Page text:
1 year ago 2 years ago

MANUFACTURED LANDSCAPES is the striking new documentary on the world and work of renowned artist Edward Burtynsky. Internationally acclaimed for his large-scale photographs of “manufactured landscapes”—quarries, recycling yards, factories, mines and dams—Burtynsky creates stunningly beautiful art from civilization’s materials and debris. The film follows him through China, as he shoots the evidence and effects of that country’s massive industrial revolution. With breathtaking sequences, such as the opening tracking shot through an almost endless factory, the filmmakers also extend the narratives of Burtynsky’s photographs, allowing us to meditate on our impact on the planet and witness both the epicenters of industrial endeavor and the dumping grounds of its waste.

2 years ago 2 years ago 2 years ago 2 years ago
Civilization is no longer a fragile flower, to be carefully preserved and reared with great difficulty here and there in sheltered corners of a territory rich in natural resources … Instead, humanity has erected a monoculture, once and for all, and is preparing to produce civilization in bulk, as if it were sugar-beet. The same dish will be served to us every day. Cite Arrow Tristes Tropiques by Claude Lévi-Strauss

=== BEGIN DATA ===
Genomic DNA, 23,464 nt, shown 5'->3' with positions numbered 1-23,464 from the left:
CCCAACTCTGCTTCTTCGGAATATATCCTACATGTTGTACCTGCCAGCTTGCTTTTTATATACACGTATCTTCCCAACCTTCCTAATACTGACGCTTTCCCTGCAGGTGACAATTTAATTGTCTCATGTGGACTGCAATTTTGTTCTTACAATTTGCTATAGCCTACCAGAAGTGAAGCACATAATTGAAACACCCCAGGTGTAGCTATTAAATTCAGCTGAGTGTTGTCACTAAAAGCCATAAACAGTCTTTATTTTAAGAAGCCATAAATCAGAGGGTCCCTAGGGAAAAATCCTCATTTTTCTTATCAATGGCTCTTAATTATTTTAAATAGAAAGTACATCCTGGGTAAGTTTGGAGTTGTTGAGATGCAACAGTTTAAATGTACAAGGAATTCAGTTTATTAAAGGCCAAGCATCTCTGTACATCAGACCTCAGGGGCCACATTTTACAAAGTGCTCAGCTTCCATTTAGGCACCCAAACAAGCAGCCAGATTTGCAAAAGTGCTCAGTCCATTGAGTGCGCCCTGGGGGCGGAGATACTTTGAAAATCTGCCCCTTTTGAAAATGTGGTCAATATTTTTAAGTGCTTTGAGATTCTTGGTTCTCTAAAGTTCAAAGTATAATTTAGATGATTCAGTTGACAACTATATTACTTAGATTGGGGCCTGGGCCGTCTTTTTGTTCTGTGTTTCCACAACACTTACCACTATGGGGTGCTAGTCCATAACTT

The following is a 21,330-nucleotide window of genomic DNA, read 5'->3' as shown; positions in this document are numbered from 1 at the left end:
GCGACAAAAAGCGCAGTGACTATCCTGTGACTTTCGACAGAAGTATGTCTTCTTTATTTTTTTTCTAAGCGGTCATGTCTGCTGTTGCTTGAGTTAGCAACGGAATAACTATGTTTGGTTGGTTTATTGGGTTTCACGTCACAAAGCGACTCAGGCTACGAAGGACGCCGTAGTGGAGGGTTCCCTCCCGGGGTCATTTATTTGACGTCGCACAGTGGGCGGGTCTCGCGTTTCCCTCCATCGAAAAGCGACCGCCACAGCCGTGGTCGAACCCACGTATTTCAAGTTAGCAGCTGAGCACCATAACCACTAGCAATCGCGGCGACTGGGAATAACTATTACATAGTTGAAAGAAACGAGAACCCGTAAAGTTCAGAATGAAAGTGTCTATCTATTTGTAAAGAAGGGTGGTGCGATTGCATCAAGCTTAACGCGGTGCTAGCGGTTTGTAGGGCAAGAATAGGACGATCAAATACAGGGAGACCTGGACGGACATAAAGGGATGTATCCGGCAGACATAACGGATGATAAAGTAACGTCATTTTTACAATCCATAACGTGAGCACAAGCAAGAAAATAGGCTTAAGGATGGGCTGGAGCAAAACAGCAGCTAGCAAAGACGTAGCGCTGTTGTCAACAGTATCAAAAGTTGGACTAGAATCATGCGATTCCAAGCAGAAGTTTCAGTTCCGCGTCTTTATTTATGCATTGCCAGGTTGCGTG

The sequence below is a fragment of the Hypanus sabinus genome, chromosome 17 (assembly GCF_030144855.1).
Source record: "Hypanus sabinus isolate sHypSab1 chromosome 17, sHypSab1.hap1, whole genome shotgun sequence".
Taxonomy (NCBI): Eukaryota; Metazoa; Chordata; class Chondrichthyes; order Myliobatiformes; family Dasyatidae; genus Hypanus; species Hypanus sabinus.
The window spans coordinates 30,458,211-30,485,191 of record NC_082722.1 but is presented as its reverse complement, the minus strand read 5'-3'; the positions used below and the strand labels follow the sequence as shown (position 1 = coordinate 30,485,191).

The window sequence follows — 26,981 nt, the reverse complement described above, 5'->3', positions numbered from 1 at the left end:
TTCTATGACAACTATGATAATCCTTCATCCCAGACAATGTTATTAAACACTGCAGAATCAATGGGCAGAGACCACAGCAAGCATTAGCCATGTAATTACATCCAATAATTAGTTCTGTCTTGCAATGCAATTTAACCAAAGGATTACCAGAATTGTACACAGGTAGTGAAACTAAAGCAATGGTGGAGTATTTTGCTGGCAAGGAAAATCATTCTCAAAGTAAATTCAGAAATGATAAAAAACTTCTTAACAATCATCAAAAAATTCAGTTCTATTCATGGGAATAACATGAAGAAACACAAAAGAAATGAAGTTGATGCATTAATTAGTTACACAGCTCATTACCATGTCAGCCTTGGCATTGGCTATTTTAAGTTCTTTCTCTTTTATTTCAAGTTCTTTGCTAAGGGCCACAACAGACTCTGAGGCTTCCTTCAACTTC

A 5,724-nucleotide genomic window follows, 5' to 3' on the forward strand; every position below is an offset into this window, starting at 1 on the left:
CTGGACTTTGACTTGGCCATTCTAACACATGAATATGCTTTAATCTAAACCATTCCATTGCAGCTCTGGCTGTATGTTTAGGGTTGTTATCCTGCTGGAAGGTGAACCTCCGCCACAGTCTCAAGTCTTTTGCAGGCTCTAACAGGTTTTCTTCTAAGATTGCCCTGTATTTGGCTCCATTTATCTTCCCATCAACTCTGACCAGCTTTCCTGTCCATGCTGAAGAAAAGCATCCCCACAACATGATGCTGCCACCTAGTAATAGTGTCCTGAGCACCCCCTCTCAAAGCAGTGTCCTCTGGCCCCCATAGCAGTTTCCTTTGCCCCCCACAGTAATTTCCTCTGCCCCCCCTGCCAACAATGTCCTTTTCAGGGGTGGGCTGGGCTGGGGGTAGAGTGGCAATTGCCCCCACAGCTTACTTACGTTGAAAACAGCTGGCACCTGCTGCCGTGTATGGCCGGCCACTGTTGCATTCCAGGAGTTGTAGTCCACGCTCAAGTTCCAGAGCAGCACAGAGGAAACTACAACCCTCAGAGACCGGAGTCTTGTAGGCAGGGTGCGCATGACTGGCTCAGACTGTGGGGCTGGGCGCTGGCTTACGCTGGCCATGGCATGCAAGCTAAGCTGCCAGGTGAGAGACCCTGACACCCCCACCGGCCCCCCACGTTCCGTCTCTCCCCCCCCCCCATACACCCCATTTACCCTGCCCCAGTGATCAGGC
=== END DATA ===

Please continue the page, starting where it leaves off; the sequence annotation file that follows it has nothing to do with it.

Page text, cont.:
2 years ago
The sign of a truly prosperous Simcity was to have a fleet of arcologies. This was my jam.
Though there is no “true” victory sequence in SimCity 2000, the “exodus" is a close parallel. An "exodus" occurs during the year 2051 or later, when 350 or more Launch Arcologies are constructed; the following January each one "takes off" into space so that their inhabitants can form new civilizations on distant worlds (although the visual representation of the scene consists of the Arcologies exploding in a manner similar to bulldozed buildings, one by one). This reduces the city’s population to those who are not living in the Launch Arcologies, but it also opens wide areas for redevelopment and returns their construction cost to the city treasury. This is related to the event in SimEarth where all cities are moved into rocket-propelled domes that then leave to “found new worlds” (leaving no sapient life behind).

The sign of a truly prosperous Simcity was to have a fleet of arcologies. This was my jam.

Though there is no “true” victory sequence in SimCity 2000, the “exodus" is a close parallel. An "exodus" occurs during the year 2051 or later, when 350 or more Launch Arcologies are constructed; the following January each one "takes off" into space so that their inhabitants can form new civilizations on distant worlds (although the visual representation of the scene consists of the Arcologies exploding in a manner similar to bulldozed buildings, one by one). This reduces the city’s population to those who are not living in the Launch Arcologies, but it also opens wide areas for redevelopment and returns their construction cost to the city treasury. This is related to the event in SimEarth where all cities are moved into rocket-propelled domes that then leave to “found new worlds” (leaving no sapient life behind).

2 years ago